It was the vision of David Hutchings and the Upper Avon Navigation Trust to re-open the river between the Severn and the Birmingham Canal. Stratford New Lock was the last link in that chain, finally completed in 1971.

The lock was built by volunteers from Gloucester Gaol, and Stratford’s Shawshank offered a tough kind of redemption. Continue reading

197. The Hog’s Back Road Race, Guildford 2008 – It’s All About the Hill

hogs-back-road-race-2008-two-hundred-million-years-of-fog-guildford-surrey-england-by-roadsofstone“Upon the whole it was an excellent journey & very thoroughly enjoyed by me; the weather was delightful the greatest part of the day…  to my capacity it was perfection. I never saw the country from the Hogsback so advantageously.”

So wrote Jane Austen of her trip along the Hog’s Back, in 1813. But today is a different kind of day. The view from the top shows nothing but fog. A December morning, chill, damp and misty. That’s how we live.

And yet, I can’t complain. An hour ago, I was still tucked up and fast asleep in bed. Thirty minutes of muesli, tea and fast driving delivered me to the start in Artington. Five minutes to jog to the start, another five minutes to score a race number, and I almost arrived too early for my geological odyssey. But not quite.

hogs-back-road-race-2008-the-climb-begins-mount-pleasant-guildford-surrey-england-by-roadsofstoneTime at the start line is always good. A few minutes to share notes on the course, and establish credentials.

A woman next to me is wearing London Marathon leggings from 2006. I ran it that year, too. Her son is a huge rower from Belfast. He’ll struggle on the hill, as will I.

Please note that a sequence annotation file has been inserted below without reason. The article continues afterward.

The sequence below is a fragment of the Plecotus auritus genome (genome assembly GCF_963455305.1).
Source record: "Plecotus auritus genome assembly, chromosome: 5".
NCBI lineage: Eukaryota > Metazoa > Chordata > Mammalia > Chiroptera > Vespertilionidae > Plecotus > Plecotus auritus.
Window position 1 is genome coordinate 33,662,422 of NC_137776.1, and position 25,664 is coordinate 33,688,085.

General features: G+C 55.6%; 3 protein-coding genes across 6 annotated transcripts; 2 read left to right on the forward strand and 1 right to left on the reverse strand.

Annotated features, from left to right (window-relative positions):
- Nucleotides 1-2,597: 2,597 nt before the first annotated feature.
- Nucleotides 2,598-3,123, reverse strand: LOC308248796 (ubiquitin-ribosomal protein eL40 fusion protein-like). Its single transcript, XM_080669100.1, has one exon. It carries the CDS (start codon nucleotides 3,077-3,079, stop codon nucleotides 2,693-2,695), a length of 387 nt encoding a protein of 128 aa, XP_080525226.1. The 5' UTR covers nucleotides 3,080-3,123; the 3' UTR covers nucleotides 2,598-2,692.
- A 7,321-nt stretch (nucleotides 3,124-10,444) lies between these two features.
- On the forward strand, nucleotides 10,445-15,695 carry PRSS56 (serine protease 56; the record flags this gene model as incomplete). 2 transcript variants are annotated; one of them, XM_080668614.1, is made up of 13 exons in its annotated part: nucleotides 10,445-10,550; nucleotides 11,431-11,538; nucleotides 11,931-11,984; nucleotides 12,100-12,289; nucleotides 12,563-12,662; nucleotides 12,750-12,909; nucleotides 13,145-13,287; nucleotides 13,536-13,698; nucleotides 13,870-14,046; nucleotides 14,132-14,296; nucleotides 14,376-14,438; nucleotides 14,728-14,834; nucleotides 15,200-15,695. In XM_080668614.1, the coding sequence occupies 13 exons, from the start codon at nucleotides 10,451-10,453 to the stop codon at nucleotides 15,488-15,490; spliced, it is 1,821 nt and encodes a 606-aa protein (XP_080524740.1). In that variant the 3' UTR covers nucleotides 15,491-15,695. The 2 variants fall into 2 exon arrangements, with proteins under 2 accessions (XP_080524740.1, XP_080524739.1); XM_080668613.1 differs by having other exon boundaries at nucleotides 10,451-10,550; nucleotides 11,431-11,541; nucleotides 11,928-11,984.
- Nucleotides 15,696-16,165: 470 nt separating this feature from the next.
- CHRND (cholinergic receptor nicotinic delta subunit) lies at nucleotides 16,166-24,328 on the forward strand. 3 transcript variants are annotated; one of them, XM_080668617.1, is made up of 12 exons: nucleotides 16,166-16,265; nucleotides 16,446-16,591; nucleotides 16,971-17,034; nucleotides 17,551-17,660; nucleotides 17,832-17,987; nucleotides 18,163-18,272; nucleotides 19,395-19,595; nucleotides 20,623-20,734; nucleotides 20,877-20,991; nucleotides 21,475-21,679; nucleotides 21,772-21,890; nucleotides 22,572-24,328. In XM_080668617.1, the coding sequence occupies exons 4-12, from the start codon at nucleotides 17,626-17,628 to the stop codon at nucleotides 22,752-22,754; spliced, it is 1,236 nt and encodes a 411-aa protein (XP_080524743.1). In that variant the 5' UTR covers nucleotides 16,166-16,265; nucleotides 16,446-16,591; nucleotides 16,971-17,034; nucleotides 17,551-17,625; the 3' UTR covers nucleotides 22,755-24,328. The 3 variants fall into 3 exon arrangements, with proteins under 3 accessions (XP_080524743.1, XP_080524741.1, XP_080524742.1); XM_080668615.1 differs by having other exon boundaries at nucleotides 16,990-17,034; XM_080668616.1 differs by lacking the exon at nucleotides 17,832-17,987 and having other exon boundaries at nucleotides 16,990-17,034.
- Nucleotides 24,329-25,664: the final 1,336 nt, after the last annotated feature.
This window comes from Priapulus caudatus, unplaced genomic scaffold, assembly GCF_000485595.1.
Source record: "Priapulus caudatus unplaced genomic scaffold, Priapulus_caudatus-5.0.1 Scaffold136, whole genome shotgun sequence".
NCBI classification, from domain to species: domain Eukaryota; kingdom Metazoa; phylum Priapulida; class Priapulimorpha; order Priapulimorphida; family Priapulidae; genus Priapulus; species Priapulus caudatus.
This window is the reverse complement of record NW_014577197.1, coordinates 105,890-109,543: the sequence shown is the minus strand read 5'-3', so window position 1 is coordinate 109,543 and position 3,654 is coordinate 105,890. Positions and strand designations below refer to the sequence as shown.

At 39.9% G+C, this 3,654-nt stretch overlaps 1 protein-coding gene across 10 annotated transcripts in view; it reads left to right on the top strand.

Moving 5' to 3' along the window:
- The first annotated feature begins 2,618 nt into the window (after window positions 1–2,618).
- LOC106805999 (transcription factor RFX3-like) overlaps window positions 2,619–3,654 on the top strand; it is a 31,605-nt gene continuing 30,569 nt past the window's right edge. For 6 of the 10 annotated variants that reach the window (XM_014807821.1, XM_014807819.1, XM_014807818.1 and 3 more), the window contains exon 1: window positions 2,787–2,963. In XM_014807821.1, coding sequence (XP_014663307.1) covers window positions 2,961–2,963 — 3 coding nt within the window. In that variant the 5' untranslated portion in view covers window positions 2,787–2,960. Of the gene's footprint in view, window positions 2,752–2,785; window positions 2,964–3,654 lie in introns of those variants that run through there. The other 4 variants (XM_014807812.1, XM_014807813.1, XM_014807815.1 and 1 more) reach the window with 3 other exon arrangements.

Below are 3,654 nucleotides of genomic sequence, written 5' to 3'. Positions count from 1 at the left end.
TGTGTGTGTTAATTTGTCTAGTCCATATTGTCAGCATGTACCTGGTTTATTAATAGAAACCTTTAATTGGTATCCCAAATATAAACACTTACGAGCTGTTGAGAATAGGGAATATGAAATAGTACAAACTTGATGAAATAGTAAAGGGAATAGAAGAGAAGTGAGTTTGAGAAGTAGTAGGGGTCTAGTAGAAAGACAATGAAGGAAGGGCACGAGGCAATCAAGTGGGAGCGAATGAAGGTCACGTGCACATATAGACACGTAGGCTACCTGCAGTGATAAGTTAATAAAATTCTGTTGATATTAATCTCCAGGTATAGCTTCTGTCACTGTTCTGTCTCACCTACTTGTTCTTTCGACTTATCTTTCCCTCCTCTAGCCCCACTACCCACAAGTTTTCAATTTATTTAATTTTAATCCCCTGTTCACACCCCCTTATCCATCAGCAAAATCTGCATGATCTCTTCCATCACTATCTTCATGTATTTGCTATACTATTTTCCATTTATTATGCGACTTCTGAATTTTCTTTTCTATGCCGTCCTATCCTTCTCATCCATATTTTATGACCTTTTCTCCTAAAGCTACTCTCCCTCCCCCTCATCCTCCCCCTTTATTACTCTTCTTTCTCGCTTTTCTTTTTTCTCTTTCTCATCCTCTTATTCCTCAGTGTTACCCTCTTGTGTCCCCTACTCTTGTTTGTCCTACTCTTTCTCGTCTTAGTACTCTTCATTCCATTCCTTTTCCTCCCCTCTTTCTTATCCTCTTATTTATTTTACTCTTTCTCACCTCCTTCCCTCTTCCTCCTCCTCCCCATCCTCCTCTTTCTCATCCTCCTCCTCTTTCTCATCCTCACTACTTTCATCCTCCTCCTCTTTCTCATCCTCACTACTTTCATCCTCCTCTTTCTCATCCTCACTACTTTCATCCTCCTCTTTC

And yes, the Hogs Back Race — it’s all about the hill.
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196. In Shelley’s Sussex footsteps – running from Horsham to Warnham

autumn-on-the-causeway-horsham-sussex-england-by-yoshi-san-virtual-tourist-comO Wild West Wind, thou breath of Autumn’s being
Thou from whose unseen presence the leaves dead
Are driven like ghosts from an enchanter fleeing

Ode to the West Wind, Percy Bysshe Shelley — 1819

A new season in a new town. Autumn has come and gone here in Horsham, scattering her falling leaves behind new footsteps across the park.

September laid a blank canvas all around this pretty Sussex town, and running set me free to paint. It’s invigorating, exciting and refreshing to explore anew.

Horsham is over a thousand years old. Standing calm beside the River Arun, amid green fields atop the Wealden Clay, historically this town gave birth to bricks, and beer and Catherine Howard.

Two centuries ago, Percy Bysshe Shelley set forth upon his life from here — a journey cut short before his 30th birthday in a shipwreck off the Italian coast. One of the great lyric poets and an unconventional and uncompromising radical, Shelley was expelled from Oxford for his atheist and anti-monarchist views.
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180. Mountains of food – la cuisine savoyarde

fresh-powder-flaine-france-april-2008-by-roadsofstone.jpg

I was in Haute-Savoie last week – part of the ancient kingdom of Savoy – that mountainous corner of France around Mont Blanc and south of the Swiss city of Geneva. The name Savoy comes from the latin sapaudia – fir forest – an origin still heard in the French word sapin (fir tree).

Long an independent duchy, the area was occupied by Napoleon’s troops from 1792-1815. After a period as part of Sardinia, Savoy was annexed by France in 1860.

en-avril-hiver-commence-flaine-france-by-roadsofstone

The region has strong associations with Piedmont in Italy, and with French-speaking Switzerland (Turin and Geneva are both much nearer than Paris). The local dialects reflect old mountain French with a smattering of Italian.

But the food doesn’t reflect Italy or France. Savoie is a stronghold of Alpine cuisine. Don’t expect delicate French dishes – this is the home of solidly calorific monster feasts to fuel any long day on the slopes.